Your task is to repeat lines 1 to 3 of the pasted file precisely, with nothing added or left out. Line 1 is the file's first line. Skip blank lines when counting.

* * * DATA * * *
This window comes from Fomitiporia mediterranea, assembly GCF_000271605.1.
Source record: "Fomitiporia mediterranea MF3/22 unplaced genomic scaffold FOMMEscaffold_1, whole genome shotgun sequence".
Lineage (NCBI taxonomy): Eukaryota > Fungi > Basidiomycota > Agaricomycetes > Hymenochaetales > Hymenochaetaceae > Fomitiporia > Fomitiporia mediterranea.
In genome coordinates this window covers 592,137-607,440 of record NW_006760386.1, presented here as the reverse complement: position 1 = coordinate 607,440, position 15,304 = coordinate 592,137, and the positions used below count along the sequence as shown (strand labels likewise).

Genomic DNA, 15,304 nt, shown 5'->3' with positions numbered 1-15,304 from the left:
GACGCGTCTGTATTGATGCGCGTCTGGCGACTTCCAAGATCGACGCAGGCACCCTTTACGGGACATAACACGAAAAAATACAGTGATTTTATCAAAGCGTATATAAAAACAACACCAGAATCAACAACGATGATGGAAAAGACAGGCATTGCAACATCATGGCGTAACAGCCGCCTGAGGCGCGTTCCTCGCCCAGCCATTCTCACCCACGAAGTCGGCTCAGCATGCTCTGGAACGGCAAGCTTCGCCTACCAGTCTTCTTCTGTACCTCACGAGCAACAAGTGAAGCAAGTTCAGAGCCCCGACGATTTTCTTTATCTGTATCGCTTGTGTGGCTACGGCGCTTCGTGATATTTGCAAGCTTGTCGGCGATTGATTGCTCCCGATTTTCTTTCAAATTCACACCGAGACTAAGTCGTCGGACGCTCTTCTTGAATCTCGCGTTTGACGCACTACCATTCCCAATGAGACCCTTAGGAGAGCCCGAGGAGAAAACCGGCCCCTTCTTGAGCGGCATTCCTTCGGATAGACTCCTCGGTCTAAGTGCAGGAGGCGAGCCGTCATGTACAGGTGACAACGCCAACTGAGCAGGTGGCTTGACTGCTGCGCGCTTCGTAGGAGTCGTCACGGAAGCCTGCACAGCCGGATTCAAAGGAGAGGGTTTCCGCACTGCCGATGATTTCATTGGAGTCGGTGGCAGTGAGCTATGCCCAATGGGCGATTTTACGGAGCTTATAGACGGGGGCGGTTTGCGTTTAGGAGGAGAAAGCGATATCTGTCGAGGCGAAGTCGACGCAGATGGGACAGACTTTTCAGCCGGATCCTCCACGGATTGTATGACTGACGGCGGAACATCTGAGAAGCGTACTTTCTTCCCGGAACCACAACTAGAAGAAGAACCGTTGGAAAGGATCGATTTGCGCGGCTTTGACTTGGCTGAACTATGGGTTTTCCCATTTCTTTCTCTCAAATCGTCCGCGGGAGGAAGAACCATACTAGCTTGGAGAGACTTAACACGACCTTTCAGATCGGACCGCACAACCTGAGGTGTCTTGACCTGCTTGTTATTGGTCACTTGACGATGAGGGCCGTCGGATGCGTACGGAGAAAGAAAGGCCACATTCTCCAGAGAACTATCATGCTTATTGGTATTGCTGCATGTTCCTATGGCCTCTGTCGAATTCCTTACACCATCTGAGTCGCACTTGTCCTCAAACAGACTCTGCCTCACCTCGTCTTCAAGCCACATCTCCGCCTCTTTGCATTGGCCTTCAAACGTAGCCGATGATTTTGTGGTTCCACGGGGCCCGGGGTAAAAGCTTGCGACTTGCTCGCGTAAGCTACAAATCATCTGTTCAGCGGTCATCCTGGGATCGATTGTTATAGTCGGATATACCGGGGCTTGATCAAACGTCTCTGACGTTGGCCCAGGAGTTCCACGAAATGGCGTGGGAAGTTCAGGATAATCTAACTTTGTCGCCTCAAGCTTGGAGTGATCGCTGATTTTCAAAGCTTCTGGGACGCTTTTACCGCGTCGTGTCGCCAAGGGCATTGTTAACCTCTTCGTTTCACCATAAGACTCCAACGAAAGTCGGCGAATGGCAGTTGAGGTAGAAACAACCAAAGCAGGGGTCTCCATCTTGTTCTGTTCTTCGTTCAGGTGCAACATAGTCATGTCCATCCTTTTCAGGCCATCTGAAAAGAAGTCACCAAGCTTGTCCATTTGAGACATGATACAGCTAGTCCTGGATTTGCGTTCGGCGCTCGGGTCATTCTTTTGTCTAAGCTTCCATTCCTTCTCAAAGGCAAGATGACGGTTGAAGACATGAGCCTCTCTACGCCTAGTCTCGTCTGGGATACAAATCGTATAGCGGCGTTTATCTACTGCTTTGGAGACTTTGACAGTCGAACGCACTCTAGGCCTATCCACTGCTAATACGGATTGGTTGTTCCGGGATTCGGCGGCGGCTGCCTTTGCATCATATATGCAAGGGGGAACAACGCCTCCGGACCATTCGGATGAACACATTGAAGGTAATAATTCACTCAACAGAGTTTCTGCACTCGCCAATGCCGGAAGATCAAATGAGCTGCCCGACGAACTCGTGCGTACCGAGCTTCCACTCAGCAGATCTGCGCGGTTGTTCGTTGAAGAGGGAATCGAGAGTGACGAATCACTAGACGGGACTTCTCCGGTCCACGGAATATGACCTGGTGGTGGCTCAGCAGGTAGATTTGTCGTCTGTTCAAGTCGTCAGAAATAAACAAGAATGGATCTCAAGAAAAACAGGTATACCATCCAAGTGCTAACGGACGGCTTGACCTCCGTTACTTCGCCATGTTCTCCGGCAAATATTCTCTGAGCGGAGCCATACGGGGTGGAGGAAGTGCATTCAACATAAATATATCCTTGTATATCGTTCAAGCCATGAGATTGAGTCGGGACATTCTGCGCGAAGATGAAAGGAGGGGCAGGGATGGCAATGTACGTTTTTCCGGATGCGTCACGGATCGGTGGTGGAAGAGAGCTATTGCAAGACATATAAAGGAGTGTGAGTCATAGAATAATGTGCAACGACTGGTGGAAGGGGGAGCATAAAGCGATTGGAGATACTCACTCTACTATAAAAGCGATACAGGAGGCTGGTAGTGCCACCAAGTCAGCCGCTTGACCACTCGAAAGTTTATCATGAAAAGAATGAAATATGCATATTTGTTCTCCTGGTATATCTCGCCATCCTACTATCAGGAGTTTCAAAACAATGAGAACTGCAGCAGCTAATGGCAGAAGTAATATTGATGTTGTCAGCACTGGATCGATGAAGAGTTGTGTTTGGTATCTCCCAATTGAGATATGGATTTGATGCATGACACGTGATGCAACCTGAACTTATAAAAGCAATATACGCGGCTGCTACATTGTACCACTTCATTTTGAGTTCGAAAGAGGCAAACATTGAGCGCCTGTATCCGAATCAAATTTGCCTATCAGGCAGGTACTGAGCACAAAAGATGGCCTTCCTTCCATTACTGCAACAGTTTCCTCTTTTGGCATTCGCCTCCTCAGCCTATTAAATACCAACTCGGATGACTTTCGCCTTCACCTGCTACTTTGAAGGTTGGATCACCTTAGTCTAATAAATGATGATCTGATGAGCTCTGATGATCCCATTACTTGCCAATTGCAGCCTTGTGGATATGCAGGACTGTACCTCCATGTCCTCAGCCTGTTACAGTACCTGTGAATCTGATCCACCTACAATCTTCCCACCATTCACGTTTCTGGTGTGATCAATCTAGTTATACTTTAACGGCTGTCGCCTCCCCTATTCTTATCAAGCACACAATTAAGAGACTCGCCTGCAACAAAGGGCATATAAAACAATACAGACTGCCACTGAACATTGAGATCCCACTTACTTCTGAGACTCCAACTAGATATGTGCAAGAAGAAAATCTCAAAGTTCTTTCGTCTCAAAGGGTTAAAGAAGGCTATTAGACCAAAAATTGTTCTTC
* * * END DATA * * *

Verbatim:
This window comes from Fomitiporia mediterranea, assembly GCF_000271605.1.
Source record: "Fomitiporia mediterranea MF3/22 unplaced genomic scaffold FOMMEscaffold_1, whole genome shotgun sequence".
Lineage (NCBI taxonomy): Eukaryota > Fungi > Basidiomycota > Agaricomycetes > Hymenochaetales > Hymenochaetaceae > Fomitiporia > Fomitiporia mediterranea.